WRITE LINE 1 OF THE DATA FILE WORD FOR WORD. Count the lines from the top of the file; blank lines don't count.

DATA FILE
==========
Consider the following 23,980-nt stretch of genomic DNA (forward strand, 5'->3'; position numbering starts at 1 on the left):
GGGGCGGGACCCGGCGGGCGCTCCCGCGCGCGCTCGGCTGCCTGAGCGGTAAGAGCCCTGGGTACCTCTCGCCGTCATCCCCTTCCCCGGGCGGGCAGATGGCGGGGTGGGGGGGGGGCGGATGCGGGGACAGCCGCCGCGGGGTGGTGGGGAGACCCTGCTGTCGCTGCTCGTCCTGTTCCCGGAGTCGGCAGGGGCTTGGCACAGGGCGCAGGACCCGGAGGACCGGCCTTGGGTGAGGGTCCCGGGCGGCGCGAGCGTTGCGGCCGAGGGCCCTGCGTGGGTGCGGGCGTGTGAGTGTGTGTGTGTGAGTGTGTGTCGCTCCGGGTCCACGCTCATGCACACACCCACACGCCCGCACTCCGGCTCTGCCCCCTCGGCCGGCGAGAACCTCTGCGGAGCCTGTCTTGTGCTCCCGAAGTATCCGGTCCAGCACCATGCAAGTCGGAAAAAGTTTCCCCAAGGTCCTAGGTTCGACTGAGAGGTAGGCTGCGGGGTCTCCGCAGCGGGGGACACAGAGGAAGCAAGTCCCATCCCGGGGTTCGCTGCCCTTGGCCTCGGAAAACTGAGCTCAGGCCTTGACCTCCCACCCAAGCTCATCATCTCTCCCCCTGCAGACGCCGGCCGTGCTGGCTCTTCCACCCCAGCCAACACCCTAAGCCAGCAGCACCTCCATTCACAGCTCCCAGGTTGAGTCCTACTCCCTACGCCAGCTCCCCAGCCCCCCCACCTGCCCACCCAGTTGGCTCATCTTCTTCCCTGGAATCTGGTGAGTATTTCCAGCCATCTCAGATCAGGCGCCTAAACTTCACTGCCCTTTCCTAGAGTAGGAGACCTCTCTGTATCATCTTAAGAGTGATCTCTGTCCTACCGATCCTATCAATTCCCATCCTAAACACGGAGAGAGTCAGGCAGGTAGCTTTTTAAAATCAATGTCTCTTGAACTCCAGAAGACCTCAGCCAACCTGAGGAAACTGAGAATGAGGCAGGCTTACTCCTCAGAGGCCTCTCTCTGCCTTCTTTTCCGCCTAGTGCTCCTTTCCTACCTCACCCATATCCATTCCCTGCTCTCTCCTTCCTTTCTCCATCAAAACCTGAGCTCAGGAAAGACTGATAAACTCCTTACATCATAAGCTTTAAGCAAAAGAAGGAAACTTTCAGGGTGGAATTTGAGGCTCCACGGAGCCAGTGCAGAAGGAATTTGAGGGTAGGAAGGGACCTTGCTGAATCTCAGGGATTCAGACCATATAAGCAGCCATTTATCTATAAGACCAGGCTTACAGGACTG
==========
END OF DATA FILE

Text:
Consider the following 23,980-nt stretch of genomic DNA (forward strand, 5'->3'; position numbering starts at 1 on the left):